On ‘The Science Of Liberty’: Should One Tell Ferris To Take A Hayek?

Timothy Ferris’s book The Science of Liberty has as its quite plausible thesis that the pursuit of science and the pursuit of liberty through democracy are mutually reinforcing, beneficial to each other and to society. The book is worth reading for its splendidly written summaries of the lives of many famous scientists and famous champions of liberty and democracy, including more than a few people who are both. What it also has, unfortunately in my not-so-humble opinion, is a plethora of quotes from the economist Friedrich Hayek, a craftsmanly but market-worshipping economist of the 20th century. Ferris repeatedly refers to Hayek as a “liberal” economist, and apparently some other authors refer to him as a “classical liberal” economist.

The more quotations from Hayek I read, the more I understood that Ferris does not use the word “liberal” in its casual present-day sense. The wiki offers the following on conservatives’ view of Hayek’s work:

A common term in much of the world for what Hayek espoused is “neoliberalism“. British scholar Samuel Brittan concluded in 2010 that, “Hayek’s book [The Constitution of Liberty] is still probably the most comprehensive statement of the underlying ideas of the moderate free market philosophy espoused by neoliberals.” Brittan adds that although Plant (2009) comes out in the end against Hayek’s doctrines, Plant gives The Constitution of Liberty a “more thorough and fair-minded analysis than it has received even from its professed adherents.”

I suppose that explains it. If he is a neoliberal, he is not what one typically means by the term “liberal” in present-day American political jargon, where “liberal” denotes people who feel a political affinity with FDR and JFK, people who do not worship the free market as the only and ultimately superior method of making all economic decisions, people who admit to a need for regulations to temper the undesirable side-effects of even the best market, such as pollution from industrial processes and Salmonella in food. Ferris uses the word “progressive” for my position, but that’s not really right, either, again in today’s American political jargon. So we just have to agree to disagree. Given that Ferris is famous and I am a nonentity, that should be easy enough. 🙂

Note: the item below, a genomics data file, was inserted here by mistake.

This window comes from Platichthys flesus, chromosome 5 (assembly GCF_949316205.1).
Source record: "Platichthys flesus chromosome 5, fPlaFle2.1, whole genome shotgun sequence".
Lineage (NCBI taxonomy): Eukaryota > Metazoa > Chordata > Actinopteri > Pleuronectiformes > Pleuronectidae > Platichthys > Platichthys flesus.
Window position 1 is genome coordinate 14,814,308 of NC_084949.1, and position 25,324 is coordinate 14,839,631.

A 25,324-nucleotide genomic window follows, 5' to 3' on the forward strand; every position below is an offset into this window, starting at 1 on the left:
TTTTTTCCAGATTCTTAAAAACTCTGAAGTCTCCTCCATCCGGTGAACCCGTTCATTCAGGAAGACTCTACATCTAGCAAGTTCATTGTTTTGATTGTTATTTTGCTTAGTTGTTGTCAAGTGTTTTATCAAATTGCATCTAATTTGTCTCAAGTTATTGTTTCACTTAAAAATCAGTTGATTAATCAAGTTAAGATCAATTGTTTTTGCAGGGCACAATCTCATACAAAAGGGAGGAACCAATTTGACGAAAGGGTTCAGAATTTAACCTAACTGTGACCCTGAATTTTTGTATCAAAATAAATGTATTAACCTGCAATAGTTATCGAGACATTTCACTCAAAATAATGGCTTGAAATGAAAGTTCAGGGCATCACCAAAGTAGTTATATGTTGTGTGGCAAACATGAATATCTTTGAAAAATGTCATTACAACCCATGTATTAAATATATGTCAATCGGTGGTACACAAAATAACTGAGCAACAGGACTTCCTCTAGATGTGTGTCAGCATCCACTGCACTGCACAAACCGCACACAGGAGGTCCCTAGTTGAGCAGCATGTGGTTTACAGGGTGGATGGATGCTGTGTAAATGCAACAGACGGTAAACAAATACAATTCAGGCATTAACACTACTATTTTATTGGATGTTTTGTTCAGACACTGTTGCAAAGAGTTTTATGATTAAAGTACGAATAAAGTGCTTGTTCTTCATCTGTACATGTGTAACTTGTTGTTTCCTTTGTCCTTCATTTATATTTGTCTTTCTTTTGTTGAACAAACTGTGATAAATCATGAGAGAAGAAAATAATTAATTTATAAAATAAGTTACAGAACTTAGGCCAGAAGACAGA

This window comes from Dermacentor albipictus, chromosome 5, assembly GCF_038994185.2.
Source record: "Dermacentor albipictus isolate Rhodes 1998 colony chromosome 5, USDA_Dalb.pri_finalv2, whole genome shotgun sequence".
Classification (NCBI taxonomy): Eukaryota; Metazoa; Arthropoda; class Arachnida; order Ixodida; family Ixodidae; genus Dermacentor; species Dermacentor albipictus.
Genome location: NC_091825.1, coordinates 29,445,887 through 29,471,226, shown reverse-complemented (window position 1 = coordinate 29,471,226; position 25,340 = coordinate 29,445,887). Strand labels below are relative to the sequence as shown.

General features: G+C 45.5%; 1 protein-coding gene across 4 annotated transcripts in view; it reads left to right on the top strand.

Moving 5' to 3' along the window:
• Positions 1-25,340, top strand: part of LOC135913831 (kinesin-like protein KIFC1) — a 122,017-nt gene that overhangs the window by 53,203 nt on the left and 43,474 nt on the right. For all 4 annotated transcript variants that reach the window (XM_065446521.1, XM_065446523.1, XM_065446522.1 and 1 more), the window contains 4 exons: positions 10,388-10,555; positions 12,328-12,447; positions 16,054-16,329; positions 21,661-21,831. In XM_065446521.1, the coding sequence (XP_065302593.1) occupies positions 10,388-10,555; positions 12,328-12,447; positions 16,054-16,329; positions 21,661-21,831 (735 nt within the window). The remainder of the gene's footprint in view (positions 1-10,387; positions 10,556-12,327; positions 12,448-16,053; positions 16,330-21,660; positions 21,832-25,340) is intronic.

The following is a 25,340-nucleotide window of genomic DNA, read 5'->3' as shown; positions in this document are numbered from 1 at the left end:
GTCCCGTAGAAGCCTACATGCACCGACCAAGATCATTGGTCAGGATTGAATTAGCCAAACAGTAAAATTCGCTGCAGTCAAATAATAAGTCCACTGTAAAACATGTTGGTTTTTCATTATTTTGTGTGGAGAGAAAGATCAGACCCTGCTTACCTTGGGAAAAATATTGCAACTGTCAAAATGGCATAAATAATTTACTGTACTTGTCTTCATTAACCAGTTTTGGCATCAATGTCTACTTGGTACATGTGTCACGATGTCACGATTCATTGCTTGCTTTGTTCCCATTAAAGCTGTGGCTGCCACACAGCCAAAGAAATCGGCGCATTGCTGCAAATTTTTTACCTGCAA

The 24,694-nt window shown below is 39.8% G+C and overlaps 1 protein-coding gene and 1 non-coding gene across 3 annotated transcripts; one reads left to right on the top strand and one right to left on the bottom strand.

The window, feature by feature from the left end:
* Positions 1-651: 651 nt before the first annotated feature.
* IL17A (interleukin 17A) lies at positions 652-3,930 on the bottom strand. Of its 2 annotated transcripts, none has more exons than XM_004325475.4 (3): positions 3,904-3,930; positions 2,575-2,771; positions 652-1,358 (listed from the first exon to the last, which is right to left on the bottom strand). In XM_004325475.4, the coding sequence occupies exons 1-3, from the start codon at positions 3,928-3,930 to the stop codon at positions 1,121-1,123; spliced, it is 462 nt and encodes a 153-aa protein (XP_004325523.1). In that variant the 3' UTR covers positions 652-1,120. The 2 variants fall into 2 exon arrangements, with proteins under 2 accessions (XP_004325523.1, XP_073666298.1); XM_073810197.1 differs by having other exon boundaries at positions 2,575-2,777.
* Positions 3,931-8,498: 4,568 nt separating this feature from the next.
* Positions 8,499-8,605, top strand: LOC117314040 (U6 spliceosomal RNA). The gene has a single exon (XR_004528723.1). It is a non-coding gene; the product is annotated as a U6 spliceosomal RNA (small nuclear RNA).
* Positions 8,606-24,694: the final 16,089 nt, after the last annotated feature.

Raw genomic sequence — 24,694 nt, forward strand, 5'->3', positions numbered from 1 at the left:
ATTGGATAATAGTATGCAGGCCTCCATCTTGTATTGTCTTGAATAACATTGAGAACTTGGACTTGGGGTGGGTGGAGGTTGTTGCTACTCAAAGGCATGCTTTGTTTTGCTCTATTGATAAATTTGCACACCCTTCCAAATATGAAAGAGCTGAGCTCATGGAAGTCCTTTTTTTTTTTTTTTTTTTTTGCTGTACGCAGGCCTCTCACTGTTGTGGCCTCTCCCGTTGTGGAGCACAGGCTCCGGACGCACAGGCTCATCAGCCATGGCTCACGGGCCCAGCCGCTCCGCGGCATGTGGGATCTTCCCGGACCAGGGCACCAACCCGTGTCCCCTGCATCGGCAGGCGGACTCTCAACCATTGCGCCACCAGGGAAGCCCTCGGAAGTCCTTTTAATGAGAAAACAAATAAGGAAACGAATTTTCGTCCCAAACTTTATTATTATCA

If you can tolerate the possibly unintentional conflation of terms (his and/or mine), this is a book worthy of your attention. There is, however, no need to swallow the bitter pill along with the sweet in which it is wrapped. Just take note that I’m not that kind of liberal, and appreciate the book for what it is.

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  • MandT  On Sunday October 9, 2011 at 1:31 pm

    For all the inflated terminology or not, and a good mind such as yours (famous or not) can smell a Hayek capitalist, anarchist rat a mile away.

    • Steve  On Sunday October 9, 2011 at 7:46 pm

      MandT, this is a worthwhile book in so many ways that I am inclined to disregard the man’s neoliberal politics, apart from registering my obligatory objection to the whole concept of neoliberalism and his use of the word “liberal” instead of “neoliberal.” Science and liberal democracy (the genuine kind of liberal) are indeed one of the most powerful combinations, conceptual and practical, known to humankind; we shouldn’t let Ferris’s advocacy of it spoil our own outlook on this valuable pairing. It’s not as if Ferris demands a neoliberal interpretation of the facts he presents; he merely states it as his own interpretation. Baby, bathwater, and all that.

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